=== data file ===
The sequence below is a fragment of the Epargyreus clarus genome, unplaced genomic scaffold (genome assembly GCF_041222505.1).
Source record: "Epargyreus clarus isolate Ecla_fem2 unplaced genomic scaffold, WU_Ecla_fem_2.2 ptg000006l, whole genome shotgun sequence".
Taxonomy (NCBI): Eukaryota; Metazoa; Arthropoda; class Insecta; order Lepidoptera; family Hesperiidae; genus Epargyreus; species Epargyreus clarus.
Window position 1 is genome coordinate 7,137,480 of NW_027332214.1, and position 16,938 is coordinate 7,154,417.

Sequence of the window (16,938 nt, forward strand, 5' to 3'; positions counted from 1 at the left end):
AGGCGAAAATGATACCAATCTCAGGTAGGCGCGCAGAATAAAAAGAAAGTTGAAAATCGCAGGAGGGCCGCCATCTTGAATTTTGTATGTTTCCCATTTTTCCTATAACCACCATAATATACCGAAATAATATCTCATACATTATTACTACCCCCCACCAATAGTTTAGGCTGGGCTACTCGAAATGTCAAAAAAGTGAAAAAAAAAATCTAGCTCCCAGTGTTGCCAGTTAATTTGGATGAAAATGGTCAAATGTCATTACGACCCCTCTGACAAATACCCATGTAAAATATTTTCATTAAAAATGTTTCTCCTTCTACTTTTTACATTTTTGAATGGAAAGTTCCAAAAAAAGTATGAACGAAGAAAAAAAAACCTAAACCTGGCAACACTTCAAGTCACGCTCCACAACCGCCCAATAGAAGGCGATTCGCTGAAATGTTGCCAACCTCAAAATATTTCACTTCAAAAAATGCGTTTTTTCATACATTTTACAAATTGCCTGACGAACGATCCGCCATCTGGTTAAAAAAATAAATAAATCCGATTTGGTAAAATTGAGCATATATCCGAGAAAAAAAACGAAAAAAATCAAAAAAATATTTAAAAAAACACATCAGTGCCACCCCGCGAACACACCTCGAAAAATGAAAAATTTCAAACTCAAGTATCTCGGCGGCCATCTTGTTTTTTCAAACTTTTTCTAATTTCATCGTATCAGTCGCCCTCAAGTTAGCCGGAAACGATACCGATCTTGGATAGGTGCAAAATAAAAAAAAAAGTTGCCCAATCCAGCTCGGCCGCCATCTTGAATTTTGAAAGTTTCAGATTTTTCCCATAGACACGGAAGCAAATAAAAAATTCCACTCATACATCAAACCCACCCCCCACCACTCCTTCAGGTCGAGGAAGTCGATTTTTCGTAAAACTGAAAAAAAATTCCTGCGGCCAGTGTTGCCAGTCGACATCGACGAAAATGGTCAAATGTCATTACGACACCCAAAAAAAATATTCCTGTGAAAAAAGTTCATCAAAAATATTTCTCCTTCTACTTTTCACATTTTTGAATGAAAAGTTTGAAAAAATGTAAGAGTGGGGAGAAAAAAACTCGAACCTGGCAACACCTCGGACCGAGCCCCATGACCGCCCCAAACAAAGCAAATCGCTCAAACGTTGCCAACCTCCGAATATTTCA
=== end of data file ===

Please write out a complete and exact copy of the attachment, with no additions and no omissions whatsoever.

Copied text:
The sequence below is a fragment of the Epargyreus clarus genome, unplaced genomic scaffold (genome assembly GCF_041222505.1).
Source record: "Epargyreus clarus isolate Ecla_fem2 unplaced genomic scaffold, WU_Ecla_fem_2.2 ptg000006l, whole genome shotgun sequence".
Taxonomy (NCBI): Eukaryota; Metazoa; Arthropoda; class Insecta; order Lepidoptera; family Hesperiidae; genus Epargyreus; species Epargyreus clarus.
Window position 1 is genome coordinate 7,137,480 of NW_027332214.1, and position 16,938 is coordinate 7,154,417.

Sequence of the window (16,938 nt, forward strand, 5' to 3'; positions counted from 1 at the left end):
AGGCGAAAATGATACCAATCTCAGGTAGGCGCGCAGAATAAAAAGAAAGTTGAAAATCGCAGGAGGGCCGCCATCTTGAATTTTGTATGTTTCCCATTTTTCCTATAACCACCATAATATACCGAAATAATATCTCATACATTATTACTACCCCCCACCAATAGTTTAGGCTGGGCTACTCGAAATGTCAAAAAAGTGAAAAAAAAAATCTAGCTCCCAGTGTTGCCAGTTAATTTGGATGAAAATGGTCAAATGTCATTACGACCCCTCTGACAAATACCCATGTAAAATATTTTCATTAAAAATGTTTCTCCTTCTACTTTTTACATTTTTGAATGGAAAGTTCCAAAAAAAGTATGAACGAAGAAAAAAAAACCTAAACCTGGCAACACTTCAAGTCACGCTCCACAACCGCCCAATAGAAGGCGATTCGCTGAAATGTTGCCAACCTCAAAATATTTCACTTCAAAAAATGCGTTTTTTCATACATTTTACAAATTGCCTGACGAACGATCCGCCATCTGGTTAAAAAAATAAATAAATCCGATTTGGTAAAATTGAGCATATATCCGAGAAAAAAAACGAAAAAAATCAAAAAAATATTTAAAAAAACACATCAGTGCCACCCCGCGAACACACCTCGAAAAATGAAAAATTTCAAACTCAAGTATCTCGGCGGCCATCTTGTTTTTTCAAACTTTTTCTAATTTCATCGTATCAGTCGCCCTCAAGTTAGCCGGAAACGATACCGATCTTGGATAGGTGCAAAATAAAAAAAAAAGTTGCCCAATCCAGCTCGGCCGCCATCTTGAATTTTGAAAGTTTCAGATTTTTCCCATAGACACGGAAGCAAATAAAAAATTCCACTCATACATCAAACCCACCCCCCACCACTCCTTCAGGTCGAGGAAGTCGATTTTTCGTAAAACTGAAAAAAAATTCCTGCGGCCAGTGTTGCCAGTCGACATCGACGAAAATGGTCAAATGTCATTACGACACCCAAAAAAAATATTCCTGTGAAAAAAGTTCATCAAAAATATTTCTCCTTCTACTTTTCACATTTTTGAATGAAAAGTTTGAAAAAATGTAAGAGTGGGGAGAAAAAAACTCGAACCTGGCAACACCTCGGACCGAGCCCCATGACCGCCCCAAACAAAGCAAATCGCTCAAACGTTGCCAACCTCCGAATATTTCA